That is the curse of the early 21st Century. She, along with some Facebook friends wonder why they’re suffering through tape hard drive delay? The results have already been on Twitter and Facebook. The cat’s out of the bag.

Steve Schwaid, the ├╝ber competitive Bobby Valentine of TV news directors, tweeted:

Curious – does it bother you that nbc is not showing some of the major events live- like the Phelps/Lochte? Pls send me ur thoughts.

What we have here is a failure to communicate! All these events were shown live! Every bit of the Olympics is available live as it happens. The NBC Television Network (your local NBC station) is just one of many places to see the games, but it is by-and-large not the place to see them live!

NBC (seen on WVIT-30 here in Connecticut) is more a “Best of” channel with recorded coverage that’s been sliced, diced and produced for maximum TV effect. It will be the most exciting channel with the most motivating backstories… as long as you’ve kept your head in the sand until you watch.

That TV savvy people like Steve Schwaid and my wife don’t understand the game plan is NBC’s fault! Along with my complaints about the difficulty in seeing their streaming coverage, NBC has failed in explaining and showing people how to watch what they want to watch.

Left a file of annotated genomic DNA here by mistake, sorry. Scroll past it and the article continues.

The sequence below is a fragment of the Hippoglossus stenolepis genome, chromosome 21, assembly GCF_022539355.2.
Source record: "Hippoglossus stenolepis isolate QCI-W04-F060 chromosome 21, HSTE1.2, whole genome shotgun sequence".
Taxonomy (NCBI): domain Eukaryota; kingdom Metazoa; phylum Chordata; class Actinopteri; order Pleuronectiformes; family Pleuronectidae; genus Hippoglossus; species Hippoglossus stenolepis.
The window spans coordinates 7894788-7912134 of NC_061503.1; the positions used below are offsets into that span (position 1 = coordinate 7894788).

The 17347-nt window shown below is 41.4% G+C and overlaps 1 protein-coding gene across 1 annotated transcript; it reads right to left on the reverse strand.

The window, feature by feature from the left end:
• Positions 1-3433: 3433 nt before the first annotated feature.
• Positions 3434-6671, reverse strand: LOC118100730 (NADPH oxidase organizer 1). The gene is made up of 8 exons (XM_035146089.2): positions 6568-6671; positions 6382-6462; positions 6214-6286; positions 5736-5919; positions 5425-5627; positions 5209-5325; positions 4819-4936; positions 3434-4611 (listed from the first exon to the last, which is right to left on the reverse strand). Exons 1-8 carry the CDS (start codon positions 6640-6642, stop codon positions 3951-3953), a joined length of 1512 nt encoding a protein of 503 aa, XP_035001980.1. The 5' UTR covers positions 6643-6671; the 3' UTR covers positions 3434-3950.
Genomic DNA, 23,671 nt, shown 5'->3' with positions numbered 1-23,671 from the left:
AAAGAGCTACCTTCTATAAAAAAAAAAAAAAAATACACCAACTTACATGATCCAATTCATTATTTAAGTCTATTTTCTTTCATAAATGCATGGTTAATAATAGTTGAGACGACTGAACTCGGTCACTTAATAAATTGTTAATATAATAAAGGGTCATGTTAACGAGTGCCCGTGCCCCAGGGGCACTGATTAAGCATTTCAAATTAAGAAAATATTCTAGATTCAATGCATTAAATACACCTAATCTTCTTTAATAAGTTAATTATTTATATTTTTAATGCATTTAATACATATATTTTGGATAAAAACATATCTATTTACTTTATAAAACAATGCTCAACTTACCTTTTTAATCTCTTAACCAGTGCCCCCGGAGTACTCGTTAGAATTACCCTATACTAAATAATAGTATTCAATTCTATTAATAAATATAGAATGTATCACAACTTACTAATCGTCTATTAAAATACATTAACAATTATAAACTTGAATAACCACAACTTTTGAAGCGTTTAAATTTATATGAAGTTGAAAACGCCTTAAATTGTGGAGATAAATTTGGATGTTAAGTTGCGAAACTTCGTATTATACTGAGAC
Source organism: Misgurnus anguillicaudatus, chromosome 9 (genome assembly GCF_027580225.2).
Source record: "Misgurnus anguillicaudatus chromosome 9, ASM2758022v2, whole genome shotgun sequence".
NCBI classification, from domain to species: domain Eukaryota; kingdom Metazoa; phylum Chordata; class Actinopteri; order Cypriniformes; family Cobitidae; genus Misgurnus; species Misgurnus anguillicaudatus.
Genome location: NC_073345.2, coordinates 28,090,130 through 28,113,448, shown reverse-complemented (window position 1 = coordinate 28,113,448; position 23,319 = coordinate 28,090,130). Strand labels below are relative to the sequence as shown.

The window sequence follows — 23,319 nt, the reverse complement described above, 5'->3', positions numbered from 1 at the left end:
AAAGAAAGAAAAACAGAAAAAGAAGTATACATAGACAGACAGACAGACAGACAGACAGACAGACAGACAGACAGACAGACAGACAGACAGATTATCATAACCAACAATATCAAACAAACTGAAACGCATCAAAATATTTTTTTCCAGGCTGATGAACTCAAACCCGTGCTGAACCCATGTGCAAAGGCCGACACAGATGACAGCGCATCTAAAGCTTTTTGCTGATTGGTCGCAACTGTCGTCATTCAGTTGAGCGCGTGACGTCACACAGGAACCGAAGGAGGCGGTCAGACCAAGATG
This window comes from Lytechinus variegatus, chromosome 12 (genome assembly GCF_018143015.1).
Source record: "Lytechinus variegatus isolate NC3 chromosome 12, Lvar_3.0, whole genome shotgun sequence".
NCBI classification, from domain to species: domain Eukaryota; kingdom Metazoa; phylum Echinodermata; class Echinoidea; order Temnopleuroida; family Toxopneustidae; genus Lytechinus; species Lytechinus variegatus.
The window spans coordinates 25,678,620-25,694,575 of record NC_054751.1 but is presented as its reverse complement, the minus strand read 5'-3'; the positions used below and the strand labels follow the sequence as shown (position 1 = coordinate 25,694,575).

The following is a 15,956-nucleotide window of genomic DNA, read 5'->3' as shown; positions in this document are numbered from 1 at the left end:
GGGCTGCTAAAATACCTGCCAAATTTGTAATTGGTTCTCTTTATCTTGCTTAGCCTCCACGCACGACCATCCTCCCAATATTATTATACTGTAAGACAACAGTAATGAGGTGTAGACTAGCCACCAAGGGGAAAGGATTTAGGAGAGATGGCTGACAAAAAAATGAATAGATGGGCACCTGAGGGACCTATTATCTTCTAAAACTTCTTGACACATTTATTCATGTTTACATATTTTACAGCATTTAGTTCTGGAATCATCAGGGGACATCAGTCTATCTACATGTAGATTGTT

What NBC is doing as far as depth of coverage is concerned is unprecedented. They’re getting almost no credit for that! No one in their audience will get it without a little educating.

The Google Play Store shows NBC’s Olympics Live app with 100,000+ downloads and around 3,000 raters. That’s a sad installed base.

There’s almost two weeks of coverage left. I wonder if NBC’s online and secondary channel strategy will change?

Olympics Streaming Nearly Gets It Right

Earlier, Helaine called me to her computer. The free online Olympic streaming was hung up at the point where her Comcast credentials were requested. The process failed by returning her to the point where she was asked to specify our cable provider.